So it is with the stock market today.

With the global economy getting pumped with juice for a reopening, there are certain reasons we can expect the market will follow what happened before.

For that, we turn to the 1920s. The similarities between the 1920s and the 2020s simply can’t be denied or ignored — especially if you’re an investor.

Here’s what the U.S. was experiencing in the early 1920s:

  • The end of the Spanish flu pandemic.
  • The aftermath of World War I.
  • Social and political unrest (U.S. Communist Party rioting from coast to coast).
  • Social and political liberation (women’s suffrage).
  • Cancel culture (Prohibition).
  • A great social flowering with jazz clubs and speakeasies.
  • A technological explosion with mass adoption of electricity, indoor plumbing, airplanes, automobiles, radios, refrigerators, and washing machines.

Sound familiar? 

It gets even more similar.

Between 1920 and 1921, the U.S. economy experienced a brutal recession. The economy contracted nearly 5%, unemployment rose to over 11% (the highest recording for its time), and the Dow lost 32%.

In fact, the loss in the Dow in 1920 is almost a carbon copy of what happened last year.

Here’s a superimposed chart of the Dow today versus in 1920:

As you can see, the Dow in 1921 rebounded after its crash. It then went on to a historic bull run that saw it increase by almost 500% in nine years.

If that were to happen again this decade, the Dow would increase to 111,180 from current levels.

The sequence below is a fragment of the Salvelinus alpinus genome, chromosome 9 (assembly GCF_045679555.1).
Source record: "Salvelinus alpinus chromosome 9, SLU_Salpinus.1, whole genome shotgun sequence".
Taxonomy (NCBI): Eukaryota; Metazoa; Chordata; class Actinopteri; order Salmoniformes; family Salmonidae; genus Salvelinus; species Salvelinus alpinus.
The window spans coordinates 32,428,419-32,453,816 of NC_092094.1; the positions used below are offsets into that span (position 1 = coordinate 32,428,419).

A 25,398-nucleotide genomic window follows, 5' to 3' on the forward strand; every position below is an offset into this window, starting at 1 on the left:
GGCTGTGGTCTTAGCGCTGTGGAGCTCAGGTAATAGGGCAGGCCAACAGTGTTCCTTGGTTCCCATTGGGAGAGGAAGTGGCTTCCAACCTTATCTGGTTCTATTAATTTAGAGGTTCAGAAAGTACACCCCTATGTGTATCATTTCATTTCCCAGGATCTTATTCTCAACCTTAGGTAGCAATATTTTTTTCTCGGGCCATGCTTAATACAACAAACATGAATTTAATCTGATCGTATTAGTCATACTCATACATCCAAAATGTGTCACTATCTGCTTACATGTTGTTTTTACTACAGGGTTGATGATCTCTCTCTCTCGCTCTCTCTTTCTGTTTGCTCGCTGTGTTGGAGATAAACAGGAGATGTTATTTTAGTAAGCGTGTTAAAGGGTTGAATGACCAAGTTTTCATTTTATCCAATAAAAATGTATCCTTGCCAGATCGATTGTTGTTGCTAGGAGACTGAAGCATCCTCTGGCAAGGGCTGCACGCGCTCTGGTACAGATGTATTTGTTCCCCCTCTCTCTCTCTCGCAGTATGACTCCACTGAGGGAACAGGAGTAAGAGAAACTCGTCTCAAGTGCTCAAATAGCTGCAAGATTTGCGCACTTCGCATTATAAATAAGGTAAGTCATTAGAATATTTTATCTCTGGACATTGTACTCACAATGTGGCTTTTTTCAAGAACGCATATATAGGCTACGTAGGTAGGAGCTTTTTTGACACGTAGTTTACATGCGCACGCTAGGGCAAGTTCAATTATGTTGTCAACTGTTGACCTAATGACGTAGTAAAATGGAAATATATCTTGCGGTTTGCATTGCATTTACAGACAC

And I think it will, for reasons I’ll lay out in Part 2 of the Great Reopening

But in the meantime, I urge you to take a look at this special presentation Chris DeHaemer has released on his Great Reopening investment outlook.

In it, he discusses the four stocks he thinks are poised to generate massive profits for investors as the global economy rebounds from a near-zero level. 

He explains his thesis, the four stocks he likes in this environment, and why this decade could be one for the ages.

Remember, Chris’ two stocks he recommended right before the global lockdowns were “cashless” stocks — stocks that were poised to take advantage of a cash-free and hands-free form of exchange as people desperately tried to avoid contact with other humans. 

It paid off to the tune of 351% and 201% gains in Square and PayPal, respectively.

Here is Chris’ exclusive presentation.

Profitably yours,

Brian Hicks Signature

Brian Hicks

Brian is a founding member and President of Angel Publishing and investment director for the income and dividend newsletter The Wealth Advisory. He writes about general investment strategies for Wealth Daily and Energy and Capital. Known as the "original bull on America," Brian is also the author of Profit from the Peak: The End of Oil and the Greatest Investment Event of the Century, published in 2008. In addition to writing about the economy, investments and politics, Brian is also a frequent guest on CNBC, Bloomberg, Fox, and countless radio shows. For more on Brian, take a look at his editor's page.